The evolving landscape of immunotherapy in small-cell lung cancer: A focus on predictive biomarkers.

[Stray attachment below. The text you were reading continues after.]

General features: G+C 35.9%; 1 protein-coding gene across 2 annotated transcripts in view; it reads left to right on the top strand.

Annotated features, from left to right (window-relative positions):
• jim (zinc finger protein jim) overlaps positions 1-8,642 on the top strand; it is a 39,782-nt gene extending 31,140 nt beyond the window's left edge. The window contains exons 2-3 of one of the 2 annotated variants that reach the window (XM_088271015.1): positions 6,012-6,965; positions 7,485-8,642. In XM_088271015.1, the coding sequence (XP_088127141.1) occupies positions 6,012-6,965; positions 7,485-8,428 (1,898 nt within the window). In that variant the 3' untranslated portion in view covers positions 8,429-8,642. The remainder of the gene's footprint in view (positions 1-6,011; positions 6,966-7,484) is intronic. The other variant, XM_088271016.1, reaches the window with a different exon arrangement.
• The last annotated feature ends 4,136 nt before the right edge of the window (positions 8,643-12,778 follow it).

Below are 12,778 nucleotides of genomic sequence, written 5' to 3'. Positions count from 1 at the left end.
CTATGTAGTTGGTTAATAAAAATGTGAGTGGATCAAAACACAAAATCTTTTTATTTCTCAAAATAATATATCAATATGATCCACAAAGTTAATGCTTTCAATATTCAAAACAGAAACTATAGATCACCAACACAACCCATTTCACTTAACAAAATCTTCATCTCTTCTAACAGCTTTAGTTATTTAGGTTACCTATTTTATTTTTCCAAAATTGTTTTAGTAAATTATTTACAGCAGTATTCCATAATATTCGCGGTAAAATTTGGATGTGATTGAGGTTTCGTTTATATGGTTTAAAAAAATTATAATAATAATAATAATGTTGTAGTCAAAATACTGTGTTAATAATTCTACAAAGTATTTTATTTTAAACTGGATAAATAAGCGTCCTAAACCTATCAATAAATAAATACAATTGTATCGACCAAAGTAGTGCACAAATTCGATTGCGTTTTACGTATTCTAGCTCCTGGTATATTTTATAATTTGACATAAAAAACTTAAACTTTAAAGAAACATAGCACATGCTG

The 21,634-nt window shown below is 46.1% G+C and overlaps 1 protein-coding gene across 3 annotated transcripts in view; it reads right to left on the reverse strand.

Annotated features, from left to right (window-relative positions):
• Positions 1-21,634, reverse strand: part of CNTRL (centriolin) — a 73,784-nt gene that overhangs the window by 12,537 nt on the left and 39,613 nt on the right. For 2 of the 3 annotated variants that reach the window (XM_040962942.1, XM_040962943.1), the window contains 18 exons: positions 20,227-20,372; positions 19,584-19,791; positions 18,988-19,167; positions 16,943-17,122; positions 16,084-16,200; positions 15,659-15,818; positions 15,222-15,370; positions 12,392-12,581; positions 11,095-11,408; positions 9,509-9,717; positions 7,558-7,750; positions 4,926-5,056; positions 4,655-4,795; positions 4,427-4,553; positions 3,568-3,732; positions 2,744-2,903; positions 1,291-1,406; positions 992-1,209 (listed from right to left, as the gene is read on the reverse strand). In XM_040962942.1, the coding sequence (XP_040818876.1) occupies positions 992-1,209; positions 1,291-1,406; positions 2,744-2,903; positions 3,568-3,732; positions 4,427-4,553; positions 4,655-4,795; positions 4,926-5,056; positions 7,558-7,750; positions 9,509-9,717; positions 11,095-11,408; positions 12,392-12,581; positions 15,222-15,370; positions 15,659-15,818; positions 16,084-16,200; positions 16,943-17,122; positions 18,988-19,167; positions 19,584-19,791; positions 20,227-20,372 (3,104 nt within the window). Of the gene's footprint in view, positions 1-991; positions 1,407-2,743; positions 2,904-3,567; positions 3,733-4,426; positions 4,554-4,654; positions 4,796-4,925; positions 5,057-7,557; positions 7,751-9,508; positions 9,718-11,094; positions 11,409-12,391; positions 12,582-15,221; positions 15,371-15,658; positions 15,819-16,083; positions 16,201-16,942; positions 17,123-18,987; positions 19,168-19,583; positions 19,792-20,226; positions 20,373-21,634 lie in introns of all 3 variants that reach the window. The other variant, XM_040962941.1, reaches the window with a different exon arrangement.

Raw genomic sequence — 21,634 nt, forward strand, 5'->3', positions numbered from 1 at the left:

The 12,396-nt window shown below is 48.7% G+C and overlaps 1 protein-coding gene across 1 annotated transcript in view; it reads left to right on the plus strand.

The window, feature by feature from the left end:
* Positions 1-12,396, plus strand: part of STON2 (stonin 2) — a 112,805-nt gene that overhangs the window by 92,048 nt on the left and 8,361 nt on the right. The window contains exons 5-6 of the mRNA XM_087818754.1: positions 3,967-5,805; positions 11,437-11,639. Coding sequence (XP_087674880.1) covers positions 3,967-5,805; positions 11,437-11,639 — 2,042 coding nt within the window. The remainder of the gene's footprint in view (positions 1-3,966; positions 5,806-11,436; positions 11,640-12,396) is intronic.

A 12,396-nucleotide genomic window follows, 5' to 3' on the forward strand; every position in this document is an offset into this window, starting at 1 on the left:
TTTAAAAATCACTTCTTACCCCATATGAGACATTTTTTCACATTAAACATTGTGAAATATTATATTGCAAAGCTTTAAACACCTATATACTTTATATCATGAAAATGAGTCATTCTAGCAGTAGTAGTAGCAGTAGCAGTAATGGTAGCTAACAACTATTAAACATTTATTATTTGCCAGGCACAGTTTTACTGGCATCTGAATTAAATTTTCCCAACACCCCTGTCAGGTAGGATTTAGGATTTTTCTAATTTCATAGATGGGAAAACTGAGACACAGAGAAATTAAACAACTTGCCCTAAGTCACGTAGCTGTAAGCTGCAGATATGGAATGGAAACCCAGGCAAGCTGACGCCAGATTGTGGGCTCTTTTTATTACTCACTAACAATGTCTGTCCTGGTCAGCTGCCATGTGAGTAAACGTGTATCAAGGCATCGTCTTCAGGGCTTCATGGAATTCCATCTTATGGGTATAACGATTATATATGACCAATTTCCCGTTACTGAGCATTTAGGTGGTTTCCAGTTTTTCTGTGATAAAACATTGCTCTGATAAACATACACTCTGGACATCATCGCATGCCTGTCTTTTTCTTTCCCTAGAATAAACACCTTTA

Abstract Small cell lung cancer (SCLC) was defined as a “recalcitrant cancer” because of its dismal prognosis and lack of outcome improvements in the last 30 years. Immunotherapy with checkpoint inhibitors revolutionized treatment in many cancer types and results from the IMpower133 study, a double-blind placebo-controlled phase III trial, showed overall survival benefit for atezolizumab when added to standard platinum-etoposide chemotherapy in first-line SCLC setting for the first time since years. Trials with other checkpoint inhibitors, e.g. pembrolizumab, durvalumab, nivolumab and ipilimumab, are ongoing in various settings, but, to date, there are no defined factors to identify patients who are more likely to benefit from such treatments. This review summarizes results of immunotherapy trials in SCLC for first-line, maintenance and further-line therapies for single-agents and combinations with checkpoint inhibitors. Predictive factors from these trials are reviewed in order to identify their clinical value, with particular emphasis on PD-L1 expression on both tumor cells and in stroma, especially in pembrolizumab-treated patients, and tumor mutational burden, for patients treated with the ipilimumab and nivolumab combination.